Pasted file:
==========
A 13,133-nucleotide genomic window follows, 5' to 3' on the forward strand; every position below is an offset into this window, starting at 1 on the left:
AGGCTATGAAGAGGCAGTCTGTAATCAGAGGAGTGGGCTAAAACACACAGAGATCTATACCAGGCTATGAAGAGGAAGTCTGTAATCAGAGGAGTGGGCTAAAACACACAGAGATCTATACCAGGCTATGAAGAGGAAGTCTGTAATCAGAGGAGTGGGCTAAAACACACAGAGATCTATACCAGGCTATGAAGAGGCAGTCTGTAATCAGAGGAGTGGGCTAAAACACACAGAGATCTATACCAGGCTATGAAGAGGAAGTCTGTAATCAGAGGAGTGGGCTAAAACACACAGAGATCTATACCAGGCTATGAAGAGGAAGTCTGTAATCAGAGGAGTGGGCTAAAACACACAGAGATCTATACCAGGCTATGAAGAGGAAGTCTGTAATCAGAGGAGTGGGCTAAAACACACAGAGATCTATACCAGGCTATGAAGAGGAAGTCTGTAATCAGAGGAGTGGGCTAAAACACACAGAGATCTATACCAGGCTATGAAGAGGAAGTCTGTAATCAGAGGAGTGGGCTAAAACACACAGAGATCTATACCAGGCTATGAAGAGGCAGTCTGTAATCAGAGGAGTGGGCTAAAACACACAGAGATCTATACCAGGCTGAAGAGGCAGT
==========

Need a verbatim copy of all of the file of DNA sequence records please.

A 13,133-nucleotide genomic window follows, 5' to 3' on the forward strand; every position below is an offset into this window, starting at 1 on the left:
AGGCTATGAAGAGGCAGTCTGTAATCAGAGGAGTGGGCTAAAACACACAGAGATCTATACCAGGCTATGAAGAGGAAGTCTGTAATCAGAGGAGTGGGCTAAAACACACAGAGATCTATACCAGGCTATGAAGAGGAAGTCTGTAATCAGAGGAGTGGGCTAAAACACACAGAGATCTATACCAGGCTATGAAGAGGCAGTCTGTAATCAGAGGAGTGGGCTAAAACACACAGAGATCTATACCAGGCTATGAAGAGGAAGTCTGTAATCAGAGGAGTGGGCTAAAACACACAGAGATCTATACCAGGCTATGAAGAGGAAGTCTGTAATCAGAGGAGTGGGCTAAAACACACAGAGATCTATACCAGGCTATGAAGAGGAAGTCTGTAATCAGAGGAGTGGGCTAAAACACACAGAGATCTATACCAGGCTATGAAGAGGAAGTCTGTAATCAGAGGAGTGGGCTAAAACACACAGAGATCTATACCAGGCTATGAAGAGGAAGTCTGTAATCAGAGGAGTGGGCTAAAACACACAGAGATCTATACCAGGCTATGAAGAGGCAGTCTGTAATCAGAGGAGTGGGCTAAAACACACAGAGATCTATACCAGGCTGAAGAGGCAGT